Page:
Success of the acute renal angina index in the early prediction of acute kidney injury in the emergency department

Yaradilmiş R. M., Öztürk B., Güngör A., Bodur İ., Güneylioğlu M. M., Göktuğ A., ...More

Acta Clinica Belgica: International Journal of Clinical and Laboratory Medicine, vol.78, no.1, pp.51-57, 2023 (SCI-Expanded) identifier identifier identifier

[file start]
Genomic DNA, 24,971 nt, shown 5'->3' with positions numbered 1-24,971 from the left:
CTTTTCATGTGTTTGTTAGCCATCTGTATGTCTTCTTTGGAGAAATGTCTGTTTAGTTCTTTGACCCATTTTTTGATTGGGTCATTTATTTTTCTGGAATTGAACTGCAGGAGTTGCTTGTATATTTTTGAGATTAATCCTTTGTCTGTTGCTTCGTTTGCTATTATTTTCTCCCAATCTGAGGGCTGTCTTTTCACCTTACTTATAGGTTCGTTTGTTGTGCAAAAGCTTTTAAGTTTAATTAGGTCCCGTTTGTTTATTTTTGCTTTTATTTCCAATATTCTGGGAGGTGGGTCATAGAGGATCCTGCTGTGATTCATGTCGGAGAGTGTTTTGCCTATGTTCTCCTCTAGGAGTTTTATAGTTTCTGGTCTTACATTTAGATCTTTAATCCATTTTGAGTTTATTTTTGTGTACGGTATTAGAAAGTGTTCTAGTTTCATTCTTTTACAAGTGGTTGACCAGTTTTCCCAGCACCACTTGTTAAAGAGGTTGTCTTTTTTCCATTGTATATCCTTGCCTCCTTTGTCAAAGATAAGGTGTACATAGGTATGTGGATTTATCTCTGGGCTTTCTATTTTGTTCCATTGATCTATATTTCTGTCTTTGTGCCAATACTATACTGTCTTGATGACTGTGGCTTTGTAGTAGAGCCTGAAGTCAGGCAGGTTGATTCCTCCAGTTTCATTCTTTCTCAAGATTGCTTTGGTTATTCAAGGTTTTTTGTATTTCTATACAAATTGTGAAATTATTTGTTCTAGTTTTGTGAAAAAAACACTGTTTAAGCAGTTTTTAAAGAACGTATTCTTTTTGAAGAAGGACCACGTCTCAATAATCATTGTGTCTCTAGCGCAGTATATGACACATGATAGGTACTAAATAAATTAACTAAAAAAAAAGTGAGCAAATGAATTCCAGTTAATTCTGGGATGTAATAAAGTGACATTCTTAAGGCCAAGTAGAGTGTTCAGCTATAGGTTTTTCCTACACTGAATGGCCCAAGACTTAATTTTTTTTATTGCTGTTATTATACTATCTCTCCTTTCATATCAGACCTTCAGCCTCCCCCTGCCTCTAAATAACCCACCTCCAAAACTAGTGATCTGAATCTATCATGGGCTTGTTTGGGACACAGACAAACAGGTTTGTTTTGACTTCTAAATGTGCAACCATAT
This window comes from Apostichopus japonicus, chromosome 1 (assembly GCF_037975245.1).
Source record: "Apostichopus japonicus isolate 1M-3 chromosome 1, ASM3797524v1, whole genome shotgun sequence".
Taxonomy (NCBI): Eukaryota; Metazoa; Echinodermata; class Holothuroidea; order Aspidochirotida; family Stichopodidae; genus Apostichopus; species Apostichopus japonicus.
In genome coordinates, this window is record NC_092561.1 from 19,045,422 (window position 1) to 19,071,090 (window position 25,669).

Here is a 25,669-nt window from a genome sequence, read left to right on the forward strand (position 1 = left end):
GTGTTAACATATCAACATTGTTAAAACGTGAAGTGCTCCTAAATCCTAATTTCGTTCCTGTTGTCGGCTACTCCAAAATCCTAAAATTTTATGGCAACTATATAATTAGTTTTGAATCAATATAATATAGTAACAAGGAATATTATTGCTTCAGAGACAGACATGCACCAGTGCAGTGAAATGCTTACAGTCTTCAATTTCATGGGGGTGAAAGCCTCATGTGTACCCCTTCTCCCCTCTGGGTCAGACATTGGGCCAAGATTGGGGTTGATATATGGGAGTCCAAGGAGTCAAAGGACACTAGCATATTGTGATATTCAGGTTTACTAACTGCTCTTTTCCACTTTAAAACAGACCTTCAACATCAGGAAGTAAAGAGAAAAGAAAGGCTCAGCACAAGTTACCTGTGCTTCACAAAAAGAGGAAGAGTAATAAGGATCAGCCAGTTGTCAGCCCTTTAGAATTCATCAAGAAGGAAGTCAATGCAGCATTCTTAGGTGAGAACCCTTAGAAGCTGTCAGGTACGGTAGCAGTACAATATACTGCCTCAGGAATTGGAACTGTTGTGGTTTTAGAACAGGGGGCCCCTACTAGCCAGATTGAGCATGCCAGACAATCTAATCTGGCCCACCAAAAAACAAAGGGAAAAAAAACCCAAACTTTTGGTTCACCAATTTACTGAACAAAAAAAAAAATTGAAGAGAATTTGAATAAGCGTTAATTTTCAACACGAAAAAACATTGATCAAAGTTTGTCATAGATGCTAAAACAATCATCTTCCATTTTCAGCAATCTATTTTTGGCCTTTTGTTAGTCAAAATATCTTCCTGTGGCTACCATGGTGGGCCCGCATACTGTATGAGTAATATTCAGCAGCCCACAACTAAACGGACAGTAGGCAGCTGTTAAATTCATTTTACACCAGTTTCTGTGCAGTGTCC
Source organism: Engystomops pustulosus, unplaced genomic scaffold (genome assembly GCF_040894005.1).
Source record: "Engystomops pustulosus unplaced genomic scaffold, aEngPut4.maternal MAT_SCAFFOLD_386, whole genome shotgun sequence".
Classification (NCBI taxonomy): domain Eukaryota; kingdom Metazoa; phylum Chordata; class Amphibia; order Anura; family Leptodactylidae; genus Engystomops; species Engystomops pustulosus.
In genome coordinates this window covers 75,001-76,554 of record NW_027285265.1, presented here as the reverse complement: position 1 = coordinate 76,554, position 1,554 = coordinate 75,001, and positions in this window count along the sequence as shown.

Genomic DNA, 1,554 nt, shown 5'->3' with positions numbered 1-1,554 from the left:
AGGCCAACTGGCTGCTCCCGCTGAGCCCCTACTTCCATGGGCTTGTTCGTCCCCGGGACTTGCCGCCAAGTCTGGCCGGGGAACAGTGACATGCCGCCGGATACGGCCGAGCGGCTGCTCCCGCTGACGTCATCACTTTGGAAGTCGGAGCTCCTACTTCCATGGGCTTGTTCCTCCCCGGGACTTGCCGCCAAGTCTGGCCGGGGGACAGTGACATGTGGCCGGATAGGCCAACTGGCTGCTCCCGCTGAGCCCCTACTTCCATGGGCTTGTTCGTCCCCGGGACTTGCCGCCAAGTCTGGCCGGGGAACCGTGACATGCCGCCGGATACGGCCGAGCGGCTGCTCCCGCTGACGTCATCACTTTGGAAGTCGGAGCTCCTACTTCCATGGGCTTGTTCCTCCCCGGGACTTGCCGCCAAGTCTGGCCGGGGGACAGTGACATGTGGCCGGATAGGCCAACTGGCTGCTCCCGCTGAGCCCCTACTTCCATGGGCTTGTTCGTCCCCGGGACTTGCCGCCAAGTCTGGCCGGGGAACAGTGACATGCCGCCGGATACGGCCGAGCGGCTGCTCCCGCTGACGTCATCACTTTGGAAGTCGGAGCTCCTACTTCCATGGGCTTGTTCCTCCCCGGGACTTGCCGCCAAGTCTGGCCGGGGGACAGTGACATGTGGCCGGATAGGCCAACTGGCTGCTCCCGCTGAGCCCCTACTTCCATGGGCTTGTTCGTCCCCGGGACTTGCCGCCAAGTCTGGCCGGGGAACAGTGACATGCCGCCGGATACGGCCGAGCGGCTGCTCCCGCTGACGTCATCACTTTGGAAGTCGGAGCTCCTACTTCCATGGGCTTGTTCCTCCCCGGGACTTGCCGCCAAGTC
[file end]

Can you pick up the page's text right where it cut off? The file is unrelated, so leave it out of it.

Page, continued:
© Belgian Society of Internal Medicine and Royal Belgian Society of Laboratory Medicine (2022).Introduction: It is mentioned that the acute renal angina index (aRAI), a new concept, can be used in emergency departments to calculate and accurately predict the risk of developing acute kidney injury (AKI). The aims of the study included: to evaluate the predictive performance of the aRAI (AKI risk classification tool) in predicting AKI in the pediatric emergency department. Method: Patients who met the criteria for systemic inflammatory response syndrome were examined. AKI was defined with creatinine N1.5× baseline 24–72 hours after hospitalization. aRAI and original RAI scores were calculated for patients and were shown as renal angina positive (RA+) above a population-derived threshold. The performance of aRAI in predicting AKI compared to changes in creatinine and original RAI was evaluated. Results: In total, 241 eligible subjects were enrolled. The median age of the patients was 17 months (min–max 1–192). AKI developed in 60 (24.8%) of the patients. According to the aRAI, 76 (31.5%) of 241 patients were RA(+). The aRAI had an NPV of 1.00 and an AUC of 0.948 (0.914–0.983) for the prediction of AKI. Sensitivity was 95% for the aRAI as compared to 48% for an elevation in SCr noted to be at least two times greater than the baseline while in the PED and 61% for original RAI. Conclusions: The aRAI is easily computable, does not depend on complex computational or derivation methods, and is universally accessible. We confirm and extend the findings of previous study reporting the performance of RAI for early prediction of AKI.